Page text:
Stewart added that while some of the country's largest banking firms have suffered greatly during the past year, Tulsa's independent, privately held banks are doing relatively well.
Tulsa Economic Development Corporation executive director Rose Washington said it is becoming increasingly difficult for small businesses to borrow money to grow their companies, but some smaller banks are still receptive.
"We talk to some banks, and they say 'We're doing business as usual.' Others are really tight," she said. "The bigger the bank, the tighter the market."
Tulsa has already seen some job cuts. Oral Roberts University announced 100 layoffs Nov. 17, Dollar Thrifty announced 107 Tulsa layoffs Oct. 30 and SemGroup announced 110 Tulsa layoffs Aug. 11, just to name a few. Those workers may not be able to find jobs to match their previous employment, but that doesn't mean they have to be out of work.
"When you look at the construction and trade industries, there is certainly a need for workers," Greenwood Chamber of Commerce President and CEO Reuben Gant said. "We've been crying for a number of years about the need for skilled labor in the areas of technicians and engineers."
Jobs are also available in health care and sales, said Kristine Sexter, founder of employee recruitment and development firm WorkWise Productions, but she too focused on the need for skilled labor. Sexter said a misperception among Generation Y-ers prevents many workers from entering potentially lucrative, fulfilling careers.
"We teach children to be doctors or dentists or lawyers ... [but] welding and machining is very well-paying and sexy, cool work," she said, adding that skilled machinists can earn $50,000 to $75,000 a year. "Tulsa technical schools are finding they can't get people to enroll ... when demand [for workers] is at its highest."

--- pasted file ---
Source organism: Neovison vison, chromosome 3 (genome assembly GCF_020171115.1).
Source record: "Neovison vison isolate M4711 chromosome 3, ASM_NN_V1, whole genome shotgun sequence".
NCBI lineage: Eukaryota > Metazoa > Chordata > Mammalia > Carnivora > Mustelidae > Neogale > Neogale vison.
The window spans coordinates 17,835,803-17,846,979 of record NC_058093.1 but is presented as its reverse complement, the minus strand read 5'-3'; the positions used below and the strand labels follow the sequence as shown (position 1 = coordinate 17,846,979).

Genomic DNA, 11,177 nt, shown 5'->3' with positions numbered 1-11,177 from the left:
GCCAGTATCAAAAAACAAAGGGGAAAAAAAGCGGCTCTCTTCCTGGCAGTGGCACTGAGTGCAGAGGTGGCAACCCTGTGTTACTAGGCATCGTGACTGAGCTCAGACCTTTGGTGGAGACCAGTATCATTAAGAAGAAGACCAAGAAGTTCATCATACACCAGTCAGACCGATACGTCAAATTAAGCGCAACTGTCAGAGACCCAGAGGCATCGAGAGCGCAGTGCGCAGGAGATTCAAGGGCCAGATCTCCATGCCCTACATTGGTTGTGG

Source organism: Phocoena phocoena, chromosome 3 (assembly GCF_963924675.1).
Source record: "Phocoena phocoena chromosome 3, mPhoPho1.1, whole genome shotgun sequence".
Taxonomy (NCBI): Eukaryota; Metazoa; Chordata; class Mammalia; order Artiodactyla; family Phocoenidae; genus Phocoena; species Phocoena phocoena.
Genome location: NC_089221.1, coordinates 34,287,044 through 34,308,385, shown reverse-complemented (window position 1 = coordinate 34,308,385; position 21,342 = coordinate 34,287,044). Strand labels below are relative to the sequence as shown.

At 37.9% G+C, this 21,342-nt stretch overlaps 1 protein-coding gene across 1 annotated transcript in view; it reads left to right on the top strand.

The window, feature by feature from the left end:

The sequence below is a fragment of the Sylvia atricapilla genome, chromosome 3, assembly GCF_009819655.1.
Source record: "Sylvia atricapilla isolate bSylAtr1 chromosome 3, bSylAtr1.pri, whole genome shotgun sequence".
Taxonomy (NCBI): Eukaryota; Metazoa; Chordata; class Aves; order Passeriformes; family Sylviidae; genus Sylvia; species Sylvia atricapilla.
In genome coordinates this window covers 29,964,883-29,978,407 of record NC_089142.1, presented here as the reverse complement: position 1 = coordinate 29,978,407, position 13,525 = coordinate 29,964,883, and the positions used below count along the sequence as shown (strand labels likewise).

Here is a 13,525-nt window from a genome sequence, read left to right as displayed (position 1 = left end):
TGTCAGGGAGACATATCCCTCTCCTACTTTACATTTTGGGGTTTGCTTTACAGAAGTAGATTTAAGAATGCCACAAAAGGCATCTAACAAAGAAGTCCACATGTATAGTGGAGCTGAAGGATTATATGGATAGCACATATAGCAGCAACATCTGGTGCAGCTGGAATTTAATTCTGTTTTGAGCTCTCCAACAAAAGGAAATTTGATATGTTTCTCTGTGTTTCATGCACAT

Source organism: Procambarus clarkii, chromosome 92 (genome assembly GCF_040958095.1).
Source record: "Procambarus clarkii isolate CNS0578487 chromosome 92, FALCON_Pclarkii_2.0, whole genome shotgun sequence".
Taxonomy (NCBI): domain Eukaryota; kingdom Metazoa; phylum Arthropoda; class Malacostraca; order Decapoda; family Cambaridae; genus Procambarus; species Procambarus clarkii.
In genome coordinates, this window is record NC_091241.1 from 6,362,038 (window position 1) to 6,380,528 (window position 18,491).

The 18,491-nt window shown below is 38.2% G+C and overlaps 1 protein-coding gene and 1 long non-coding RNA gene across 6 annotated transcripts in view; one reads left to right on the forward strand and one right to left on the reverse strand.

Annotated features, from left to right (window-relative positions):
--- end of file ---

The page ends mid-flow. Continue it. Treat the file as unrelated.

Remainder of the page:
Shelly Holly, director of career services for the University of Tulsa, said this year's graduates have equaled past successes in securing jobs, with many alumni finding positions as engineers, accountants and government employees. Many firms that hired recent graduates told Holly they were filling gaps that will eventually be left by retiring baby boomers.
Rob Zumwalt, founding partner of career services firm The Addison Group, said some companies have projects lined up to fill as much as three years worth of work, and they need workers to complete those projects. But he predicts firms may hedge their bets on what will happen once those projects are completed.
"Companies may [start] hiring fewer people full-time to their payroll and using those same types of people on a contract or temporary basis ... then see what's going to unfold with the economy," he said.
Temporary or contract workers would be paid the same wages as full-time employees, Zumwalt said, but they may not receive benefits such as health insurance or retirement plans.
To ensure long-term employment, Sexter said, employees should continually work to update their skills and show their measurable value to employers. She added that the three basics of work ethic -- perfect attendance, good communication and a positive attitude -- are always in high demand.
"In Oklahoma, I'm still saying that we still are going to enjoy a certain level of insulation from the East Coast and West Coast [economic downturn] due to the fact that this part of country is built on really solid work ethics," Sexter said. "We still teach our children about the value of a hard day's dollar earned ... and we're more successful because customers and clients know they can rely on us to deliver what we say we will deliver."